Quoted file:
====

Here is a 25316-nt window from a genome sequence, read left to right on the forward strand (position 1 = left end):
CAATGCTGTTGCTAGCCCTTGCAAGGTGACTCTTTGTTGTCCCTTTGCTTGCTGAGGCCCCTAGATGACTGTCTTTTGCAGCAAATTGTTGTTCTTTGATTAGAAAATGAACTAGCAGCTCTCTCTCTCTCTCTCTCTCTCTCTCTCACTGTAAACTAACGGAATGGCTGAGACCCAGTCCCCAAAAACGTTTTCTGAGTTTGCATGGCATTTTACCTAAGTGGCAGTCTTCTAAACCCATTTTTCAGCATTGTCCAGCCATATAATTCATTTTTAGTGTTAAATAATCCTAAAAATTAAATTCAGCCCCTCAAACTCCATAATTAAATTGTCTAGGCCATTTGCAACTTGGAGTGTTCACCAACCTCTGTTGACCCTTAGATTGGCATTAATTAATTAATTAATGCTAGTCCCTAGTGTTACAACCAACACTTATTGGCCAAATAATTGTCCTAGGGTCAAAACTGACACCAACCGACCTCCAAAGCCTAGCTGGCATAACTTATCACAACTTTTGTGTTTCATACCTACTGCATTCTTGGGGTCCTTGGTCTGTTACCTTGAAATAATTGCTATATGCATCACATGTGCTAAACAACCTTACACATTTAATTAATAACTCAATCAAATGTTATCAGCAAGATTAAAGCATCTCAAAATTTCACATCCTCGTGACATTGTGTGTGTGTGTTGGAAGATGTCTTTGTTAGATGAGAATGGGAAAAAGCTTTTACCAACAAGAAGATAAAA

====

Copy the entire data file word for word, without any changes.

Here is a 25316-nt window from a genome sequence, read left to right on the forward strand (position 1 = left end):
CAATGCTGTTGCTAGCCCTTGCAAGGTGACTCTTTGTTGTCCCTTTGCTTGCTGAGGCCCCTAGATGACTGTCTTTTGCAGCAAATTGTTGTTCTTTGATTAGAAAATGAACTAGCAGCTCTCTCTCTCTCTCTCTCTCTCTCTCTCACTGTAAACTAACGGAATGGCTGAGACCCAGTCCCCAAAAACGTTTTCTGAGTTTGCATGGCATTTTACCTAAGTGGCAGTCTTCTAAACCCATTTTTCAGCATTGTCCAGCCATATAATTCATTTTTAGTGTTAAATAATCCTAAAAATTAAATTCAGCCCCTCAAACTCCATAATTAAATTGTCTAGGCCATTTGCAACTTGGAGTGTTCACCAACCTCTGTTGACCCTTAGATTGGCATTAATTAATTAATTAATGCTAGTCCCTAGTGTTACAACCAACACTTATTGGCCAAATAATTGTCCTAGGGTCAAAACTGACACCAACCGACCTCCAAAGCCTAGCTGGCATAACTTATCACAACTTTTGTGTTTCATACCTACTGCATTCTTGGGGTCCTTGGTCTGTTACCTTGAAATAATTGCTATATGCATCACATGTGCTAAACAACCTTACACATTTAATTAATAACTCAATCAAATGTTATCAGCAAGATTAAAGCATCTCAAAATTTCACATCCTCGTGACATTGTGTGTGTGTGTTGGAAGATGTCTTTGTTAGATGAGAATGGGAAAAAGCTTTTACCAACAAGAAGATAAAA